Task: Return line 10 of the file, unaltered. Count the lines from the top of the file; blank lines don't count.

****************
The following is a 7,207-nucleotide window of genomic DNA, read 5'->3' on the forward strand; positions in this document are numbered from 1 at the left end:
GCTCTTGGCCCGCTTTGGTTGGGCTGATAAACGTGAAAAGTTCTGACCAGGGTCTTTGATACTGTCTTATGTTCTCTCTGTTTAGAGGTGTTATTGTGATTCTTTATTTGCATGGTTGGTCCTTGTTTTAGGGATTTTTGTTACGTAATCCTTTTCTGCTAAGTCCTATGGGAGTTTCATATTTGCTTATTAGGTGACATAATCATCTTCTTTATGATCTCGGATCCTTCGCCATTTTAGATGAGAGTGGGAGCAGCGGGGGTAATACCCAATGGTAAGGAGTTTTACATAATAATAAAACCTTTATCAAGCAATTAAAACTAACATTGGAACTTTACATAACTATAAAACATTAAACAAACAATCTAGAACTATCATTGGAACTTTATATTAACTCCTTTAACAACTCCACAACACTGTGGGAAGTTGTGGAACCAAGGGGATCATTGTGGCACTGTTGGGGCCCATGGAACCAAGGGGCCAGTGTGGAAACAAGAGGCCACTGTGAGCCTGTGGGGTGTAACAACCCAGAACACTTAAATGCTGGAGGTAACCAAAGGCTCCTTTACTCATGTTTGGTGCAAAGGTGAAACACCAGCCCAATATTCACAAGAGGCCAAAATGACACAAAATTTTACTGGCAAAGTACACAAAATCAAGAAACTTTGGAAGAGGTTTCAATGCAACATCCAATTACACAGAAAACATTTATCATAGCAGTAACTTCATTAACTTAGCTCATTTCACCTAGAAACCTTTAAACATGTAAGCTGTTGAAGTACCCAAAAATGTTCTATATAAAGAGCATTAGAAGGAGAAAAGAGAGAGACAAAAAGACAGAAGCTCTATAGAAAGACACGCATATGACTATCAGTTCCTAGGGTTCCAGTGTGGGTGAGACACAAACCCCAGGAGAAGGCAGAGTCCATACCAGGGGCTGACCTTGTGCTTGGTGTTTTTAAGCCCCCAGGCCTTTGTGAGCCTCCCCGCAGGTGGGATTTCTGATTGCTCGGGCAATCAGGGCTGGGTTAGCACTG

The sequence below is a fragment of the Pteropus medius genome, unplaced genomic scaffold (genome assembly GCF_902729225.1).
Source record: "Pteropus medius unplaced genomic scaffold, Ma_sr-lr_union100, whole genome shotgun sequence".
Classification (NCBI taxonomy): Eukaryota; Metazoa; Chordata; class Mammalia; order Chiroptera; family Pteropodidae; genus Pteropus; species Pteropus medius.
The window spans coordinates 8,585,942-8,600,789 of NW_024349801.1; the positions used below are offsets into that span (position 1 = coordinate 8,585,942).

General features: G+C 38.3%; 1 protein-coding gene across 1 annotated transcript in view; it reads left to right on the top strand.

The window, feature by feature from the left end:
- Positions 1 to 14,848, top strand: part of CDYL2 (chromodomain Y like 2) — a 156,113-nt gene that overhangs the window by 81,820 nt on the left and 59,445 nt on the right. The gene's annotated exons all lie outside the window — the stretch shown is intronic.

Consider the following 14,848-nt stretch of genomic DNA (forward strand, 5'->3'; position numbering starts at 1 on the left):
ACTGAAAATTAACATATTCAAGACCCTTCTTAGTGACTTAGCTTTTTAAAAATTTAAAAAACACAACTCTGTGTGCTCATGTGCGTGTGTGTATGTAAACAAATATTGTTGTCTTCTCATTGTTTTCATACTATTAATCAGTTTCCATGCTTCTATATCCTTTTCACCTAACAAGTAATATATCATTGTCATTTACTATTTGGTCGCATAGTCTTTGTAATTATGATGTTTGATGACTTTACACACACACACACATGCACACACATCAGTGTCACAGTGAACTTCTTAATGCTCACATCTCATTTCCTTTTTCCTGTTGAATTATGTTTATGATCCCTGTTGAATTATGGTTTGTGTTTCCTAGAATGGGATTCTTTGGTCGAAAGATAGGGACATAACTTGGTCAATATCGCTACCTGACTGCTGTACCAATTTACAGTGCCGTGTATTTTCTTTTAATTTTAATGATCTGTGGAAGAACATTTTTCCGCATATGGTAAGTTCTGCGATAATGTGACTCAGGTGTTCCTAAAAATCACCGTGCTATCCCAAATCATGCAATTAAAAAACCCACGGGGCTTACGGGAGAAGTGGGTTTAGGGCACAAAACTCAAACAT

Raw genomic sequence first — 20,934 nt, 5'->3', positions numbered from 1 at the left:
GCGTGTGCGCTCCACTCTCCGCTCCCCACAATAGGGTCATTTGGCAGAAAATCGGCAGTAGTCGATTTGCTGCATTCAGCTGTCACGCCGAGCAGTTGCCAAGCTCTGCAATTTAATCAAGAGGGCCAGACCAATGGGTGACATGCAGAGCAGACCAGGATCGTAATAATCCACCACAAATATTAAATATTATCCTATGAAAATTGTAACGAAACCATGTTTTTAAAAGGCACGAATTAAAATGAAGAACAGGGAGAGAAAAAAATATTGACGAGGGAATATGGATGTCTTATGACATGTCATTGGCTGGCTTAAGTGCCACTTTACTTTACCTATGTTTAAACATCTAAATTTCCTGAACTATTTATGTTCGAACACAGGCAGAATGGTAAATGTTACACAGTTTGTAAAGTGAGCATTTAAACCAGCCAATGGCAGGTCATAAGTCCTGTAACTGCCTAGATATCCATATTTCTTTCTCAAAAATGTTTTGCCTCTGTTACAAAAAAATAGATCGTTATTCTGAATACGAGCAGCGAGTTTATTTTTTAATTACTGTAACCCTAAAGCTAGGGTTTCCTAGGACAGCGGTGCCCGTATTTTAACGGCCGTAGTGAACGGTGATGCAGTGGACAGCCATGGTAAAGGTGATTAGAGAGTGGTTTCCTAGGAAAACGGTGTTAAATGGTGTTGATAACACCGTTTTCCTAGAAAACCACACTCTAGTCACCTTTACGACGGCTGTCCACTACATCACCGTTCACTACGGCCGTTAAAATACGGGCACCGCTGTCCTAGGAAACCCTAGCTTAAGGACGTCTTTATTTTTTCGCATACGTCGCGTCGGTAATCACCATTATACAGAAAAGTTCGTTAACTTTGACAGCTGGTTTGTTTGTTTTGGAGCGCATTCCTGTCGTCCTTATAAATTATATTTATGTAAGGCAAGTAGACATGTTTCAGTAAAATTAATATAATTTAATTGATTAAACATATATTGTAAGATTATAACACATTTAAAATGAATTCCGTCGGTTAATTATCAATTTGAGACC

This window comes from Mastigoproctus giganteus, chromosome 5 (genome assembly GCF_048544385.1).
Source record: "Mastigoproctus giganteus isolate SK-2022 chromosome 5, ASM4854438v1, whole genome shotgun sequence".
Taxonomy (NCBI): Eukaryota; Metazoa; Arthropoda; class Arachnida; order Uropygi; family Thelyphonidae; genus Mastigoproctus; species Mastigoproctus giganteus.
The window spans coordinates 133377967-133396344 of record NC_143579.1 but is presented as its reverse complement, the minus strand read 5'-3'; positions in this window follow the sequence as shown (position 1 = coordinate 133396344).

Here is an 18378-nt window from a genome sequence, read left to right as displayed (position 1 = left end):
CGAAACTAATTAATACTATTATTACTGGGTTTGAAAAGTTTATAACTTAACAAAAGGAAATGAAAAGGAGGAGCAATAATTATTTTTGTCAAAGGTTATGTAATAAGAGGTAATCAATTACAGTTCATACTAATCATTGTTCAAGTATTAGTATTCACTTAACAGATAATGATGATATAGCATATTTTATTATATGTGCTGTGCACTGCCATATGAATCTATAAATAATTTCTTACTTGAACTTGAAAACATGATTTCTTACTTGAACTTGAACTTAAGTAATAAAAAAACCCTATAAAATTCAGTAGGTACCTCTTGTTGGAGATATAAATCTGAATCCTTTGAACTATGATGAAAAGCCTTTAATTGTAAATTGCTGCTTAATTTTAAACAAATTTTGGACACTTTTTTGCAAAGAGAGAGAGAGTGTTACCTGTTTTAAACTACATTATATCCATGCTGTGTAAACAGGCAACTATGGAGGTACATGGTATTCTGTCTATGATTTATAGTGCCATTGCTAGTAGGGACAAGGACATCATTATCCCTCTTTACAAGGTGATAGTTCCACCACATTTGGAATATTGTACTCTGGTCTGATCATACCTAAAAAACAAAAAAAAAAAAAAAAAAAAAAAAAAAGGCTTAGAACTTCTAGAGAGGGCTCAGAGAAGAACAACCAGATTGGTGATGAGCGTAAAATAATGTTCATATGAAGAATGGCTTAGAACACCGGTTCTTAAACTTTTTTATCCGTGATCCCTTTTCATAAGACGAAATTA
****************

Consider the following 14,848-nt stretch of genomic DNA (forward strand, 5'->3'; position numbering starts at 1 on the left):